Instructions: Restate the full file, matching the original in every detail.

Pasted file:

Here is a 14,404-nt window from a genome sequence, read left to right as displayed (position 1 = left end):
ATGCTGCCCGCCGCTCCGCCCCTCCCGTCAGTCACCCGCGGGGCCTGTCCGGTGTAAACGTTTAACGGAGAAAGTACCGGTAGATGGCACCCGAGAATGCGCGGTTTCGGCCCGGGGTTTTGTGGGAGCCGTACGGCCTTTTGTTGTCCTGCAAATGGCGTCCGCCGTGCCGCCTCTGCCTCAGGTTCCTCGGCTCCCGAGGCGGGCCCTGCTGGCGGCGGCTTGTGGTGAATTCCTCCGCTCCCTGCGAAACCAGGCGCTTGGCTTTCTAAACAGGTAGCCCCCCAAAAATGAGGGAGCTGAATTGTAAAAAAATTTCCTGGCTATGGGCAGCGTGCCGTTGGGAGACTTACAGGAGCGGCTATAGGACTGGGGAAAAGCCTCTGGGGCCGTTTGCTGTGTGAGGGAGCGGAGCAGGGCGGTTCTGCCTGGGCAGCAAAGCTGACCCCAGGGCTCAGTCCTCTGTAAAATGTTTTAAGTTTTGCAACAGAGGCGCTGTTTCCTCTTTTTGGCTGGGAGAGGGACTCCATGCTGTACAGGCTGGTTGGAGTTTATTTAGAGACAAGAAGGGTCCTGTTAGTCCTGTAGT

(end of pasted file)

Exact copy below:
Here is a 14,404-nt window from a genome sequence, read left to right as displayed (position 1 = left end):
ATGCTGCCCGCCGCTCCGCCCCTCCCGTCAGTCACCCGCGGGGCCTGTCCGGTGTAAACGTTTAACGGAGAAAGTACCGGTAGATGGCACCCGAGAATGCGCGGTTTCGGCCCGGGGTTTTGTGGGAGCCGTACGGCCTTTTGTTGTCCTGCAAATGGCGTCCGCCGTGCCGCCTCTGCCTCAGGTTCCTCGGCTCCCGAGGCGGGCCCTGCTGGCGGCGGCTTGTGGTGAATTCCTCCGCTCCCTGCGAAACCAGGCGCTTGGCTTTCTAAACAGGTAGCCCCCCAAAAATGAGGGAGCTGAATTGTAAAAAAATTTCCTGGCTATGGGCAGCGTGCCGTTGGGAGACTTACAGGAGCGGCTATAGGACTGGGGAAAAGCCTCTGGGGCCGTTTGCTGTGTGAGGGAGCGGAGCAGGGCGGTTCTGCCTGGGCAGCAAAGCTGACCCCAGGGCTCAGTCCTCTGTAAAATGTTTTAAGTTTTGCAACAGAGGCGCTGTTTCCTCTTTTTGGCTGGGAGAGGGACTCCATGCTGTACAGGCTGGTTGGAGTTTATTTAGAGACAAGAAGGGTCCTGTTAGTCCTGTAGT